Kevin Ollie was an NBA player. You know that. You have probably even heard the absurd fact that he spent time with 12 different NBA teams in 13 years. What you don’t know is that I fell down a Kevin Ollie wormhole this morning. I looked at old pictures of him playing against Sam Cassell and Keith Van Horn and Steve Wojciechowski. I studied his contracts and the lengths of his various stops in the NBA. I looked at which superstars he played with. After all that I can say without a doubt that Ollie had one of the most fascinating careers in NBA history.
He played with LeBron James, Kevin Durant, Allen Iverson, Ray Allen and Kevin Love. Ollie was part of the trade that sent Ron Artest from Chicago to Indiana. He was part of the trade that sent Ray Allen from Milwaukee to Seattle. The very fact that he was in the league at all in the 2000’s to be a part of either of those trades is almost unbelievable.
Ollie came out of Los Angeles as one of the top recruits in California and played four seasons at UConn. In 1995, he and Ray Allen went to the Elite 8. After college, in 1995, Ollie signed with the Golden State Warriors, but was waived before the season started. He then spent two seasons with the Connecticut Pride in the CBA before finally breaking into the NBA with the Dallas Mavericks. Ollie played just 16 games with the Mavs before they waived him. He would be waived six different times before 2001.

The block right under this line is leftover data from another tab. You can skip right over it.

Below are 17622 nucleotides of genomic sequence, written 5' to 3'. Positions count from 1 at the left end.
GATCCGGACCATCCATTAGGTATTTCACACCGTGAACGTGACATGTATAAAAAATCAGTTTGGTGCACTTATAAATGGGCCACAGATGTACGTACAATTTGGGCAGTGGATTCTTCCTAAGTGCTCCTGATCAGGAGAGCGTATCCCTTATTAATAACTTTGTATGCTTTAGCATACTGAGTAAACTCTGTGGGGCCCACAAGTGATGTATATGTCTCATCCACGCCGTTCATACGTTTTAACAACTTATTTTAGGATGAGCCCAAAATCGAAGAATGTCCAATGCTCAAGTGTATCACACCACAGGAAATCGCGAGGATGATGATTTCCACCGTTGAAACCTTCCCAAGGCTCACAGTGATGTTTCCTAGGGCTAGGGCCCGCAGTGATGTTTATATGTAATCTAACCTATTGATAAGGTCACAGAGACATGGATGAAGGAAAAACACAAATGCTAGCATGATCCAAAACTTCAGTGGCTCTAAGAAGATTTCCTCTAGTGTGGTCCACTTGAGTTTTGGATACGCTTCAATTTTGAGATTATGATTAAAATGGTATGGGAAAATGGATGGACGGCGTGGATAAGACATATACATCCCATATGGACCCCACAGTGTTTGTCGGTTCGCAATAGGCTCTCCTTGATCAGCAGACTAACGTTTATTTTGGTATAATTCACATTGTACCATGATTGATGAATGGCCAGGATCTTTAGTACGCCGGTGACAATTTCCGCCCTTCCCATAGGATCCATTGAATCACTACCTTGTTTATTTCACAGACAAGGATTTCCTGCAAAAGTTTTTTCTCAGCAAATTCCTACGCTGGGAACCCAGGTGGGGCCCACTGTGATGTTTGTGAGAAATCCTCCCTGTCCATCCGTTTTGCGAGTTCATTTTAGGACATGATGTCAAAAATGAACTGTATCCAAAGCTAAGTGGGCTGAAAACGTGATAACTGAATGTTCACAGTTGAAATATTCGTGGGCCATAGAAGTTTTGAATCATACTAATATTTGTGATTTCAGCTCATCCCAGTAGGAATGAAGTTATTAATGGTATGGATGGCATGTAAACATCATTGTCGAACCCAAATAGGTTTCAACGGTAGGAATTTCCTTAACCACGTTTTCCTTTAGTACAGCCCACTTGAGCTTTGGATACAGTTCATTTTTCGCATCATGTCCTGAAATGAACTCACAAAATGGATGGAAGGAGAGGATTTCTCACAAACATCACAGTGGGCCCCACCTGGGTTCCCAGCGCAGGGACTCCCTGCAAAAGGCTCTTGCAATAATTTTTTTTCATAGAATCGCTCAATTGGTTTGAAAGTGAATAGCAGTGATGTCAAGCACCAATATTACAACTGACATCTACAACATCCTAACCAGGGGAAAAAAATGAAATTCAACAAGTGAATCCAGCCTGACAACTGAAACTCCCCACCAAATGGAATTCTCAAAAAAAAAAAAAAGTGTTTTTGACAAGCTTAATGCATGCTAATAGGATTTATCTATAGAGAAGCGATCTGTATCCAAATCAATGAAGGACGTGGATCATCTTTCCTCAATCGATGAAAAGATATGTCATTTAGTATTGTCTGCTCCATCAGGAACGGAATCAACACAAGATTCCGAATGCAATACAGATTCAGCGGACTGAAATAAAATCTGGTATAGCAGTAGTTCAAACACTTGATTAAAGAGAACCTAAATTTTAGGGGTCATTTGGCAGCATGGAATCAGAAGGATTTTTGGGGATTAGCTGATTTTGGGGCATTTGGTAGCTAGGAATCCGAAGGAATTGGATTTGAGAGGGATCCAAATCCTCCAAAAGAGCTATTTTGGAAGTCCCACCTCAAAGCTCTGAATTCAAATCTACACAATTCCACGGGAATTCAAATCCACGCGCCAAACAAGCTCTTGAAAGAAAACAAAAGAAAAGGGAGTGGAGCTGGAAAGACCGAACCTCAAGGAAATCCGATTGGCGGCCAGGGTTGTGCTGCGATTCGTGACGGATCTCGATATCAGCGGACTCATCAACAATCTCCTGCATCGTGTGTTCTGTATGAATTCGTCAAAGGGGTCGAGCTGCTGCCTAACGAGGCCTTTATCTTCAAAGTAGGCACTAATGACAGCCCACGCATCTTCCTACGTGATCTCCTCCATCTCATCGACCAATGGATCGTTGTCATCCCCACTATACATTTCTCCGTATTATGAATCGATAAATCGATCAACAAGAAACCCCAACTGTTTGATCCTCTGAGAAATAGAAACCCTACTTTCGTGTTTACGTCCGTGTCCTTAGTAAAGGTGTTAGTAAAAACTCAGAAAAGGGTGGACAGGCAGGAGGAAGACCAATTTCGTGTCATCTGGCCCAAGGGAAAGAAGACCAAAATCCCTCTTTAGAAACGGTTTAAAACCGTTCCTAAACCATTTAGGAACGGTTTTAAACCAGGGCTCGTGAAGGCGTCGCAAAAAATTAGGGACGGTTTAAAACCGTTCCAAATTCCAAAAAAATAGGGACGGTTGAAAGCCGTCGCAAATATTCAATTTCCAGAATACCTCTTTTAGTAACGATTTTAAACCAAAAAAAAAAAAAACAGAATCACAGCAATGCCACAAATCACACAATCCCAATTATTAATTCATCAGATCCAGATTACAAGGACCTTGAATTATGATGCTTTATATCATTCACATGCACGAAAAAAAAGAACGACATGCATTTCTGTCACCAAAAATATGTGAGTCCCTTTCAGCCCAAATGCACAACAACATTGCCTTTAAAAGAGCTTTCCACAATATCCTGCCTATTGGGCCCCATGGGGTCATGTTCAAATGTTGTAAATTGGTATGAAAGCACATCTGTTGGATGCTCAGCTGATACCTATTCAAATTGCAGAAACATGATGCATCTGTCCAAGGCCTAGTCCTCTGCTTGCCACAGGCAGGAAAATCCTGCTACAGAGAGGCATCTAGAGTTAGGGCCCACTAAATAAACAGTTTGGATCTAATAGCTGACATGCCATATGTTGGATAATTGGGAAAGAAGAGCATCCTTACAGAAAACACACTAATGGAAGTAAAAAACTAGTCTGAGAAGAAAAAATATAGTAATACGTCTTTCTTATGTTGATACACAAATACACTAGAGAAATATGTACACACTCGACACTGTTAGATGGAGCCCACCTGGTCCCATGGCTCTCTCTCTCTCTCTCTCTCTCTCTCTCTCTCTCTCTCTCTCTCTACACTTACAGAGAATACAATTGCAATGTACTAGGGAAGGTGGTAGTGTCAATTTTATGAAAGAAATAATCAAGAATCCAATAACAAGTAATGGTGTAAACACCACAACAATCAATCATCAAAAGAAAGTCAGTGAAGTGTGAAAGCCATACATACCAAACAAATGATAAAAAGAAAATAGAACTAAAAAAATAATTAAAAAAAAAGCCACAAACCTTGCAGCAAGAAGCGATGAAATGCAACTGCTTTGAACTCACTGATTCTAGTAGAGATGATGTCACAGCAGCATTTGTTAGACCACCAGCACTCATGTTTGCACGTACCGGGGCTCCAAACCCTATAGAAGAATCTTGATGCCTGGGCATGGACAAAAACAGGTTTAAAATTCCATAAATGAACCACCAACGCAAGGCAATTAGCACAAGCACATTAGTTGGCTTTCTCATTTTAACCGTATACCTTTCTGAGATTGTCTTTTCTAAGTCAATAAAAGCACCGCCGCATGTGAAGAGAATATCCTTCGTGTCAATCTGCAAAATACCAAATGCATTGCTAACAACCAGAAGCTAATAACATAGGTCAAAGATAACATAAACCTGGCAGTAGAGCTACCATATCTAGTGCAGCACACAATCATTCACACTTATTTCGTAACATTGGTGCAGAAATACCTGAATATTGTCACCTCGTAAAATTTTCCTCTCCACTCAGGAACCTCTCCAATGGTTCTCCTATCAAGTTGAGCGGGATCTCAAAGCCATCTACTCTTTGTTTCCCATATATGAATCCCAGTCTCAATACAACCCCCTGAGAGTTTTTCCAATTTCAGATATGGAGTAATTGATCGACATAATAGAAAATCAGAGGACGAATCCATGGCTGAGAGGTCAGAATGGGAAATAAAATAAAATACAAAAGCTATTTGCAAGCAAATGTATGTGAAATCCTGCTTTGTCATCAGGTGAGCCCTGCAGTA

He spent three weeks with the Magic in 1999 and made just $2,853 while he was there. In his career he made just $20,131,418. He had two stops in Orlando and the only picture that proves that is on his Basketball Reference page. (And if anyone has seen a picture of him from his seven games with the Kings, let me know.)
The first time Ollie spent the majority of an NBA season with a team was during the ’99-’00 season with the Philadelphia 76ers – John Calipari was an assistant coach. Ollie spent parts or most of six seasons with the Sixers and was part of the Philly team that lost to the Lakers in the ’00-’01 NBA Finals.
He went back to UConn as an assistant coach after his playing career was over. When Jim Calhoun retired, Ollie stepped into the job. In his second season as head coach, he won the NCAA Championship. Now he will be rumored for every near-vacant coaching job in the country on both the college and NBA levels. He’s only 41, so he has plenty of time to coach more teams than he played on.
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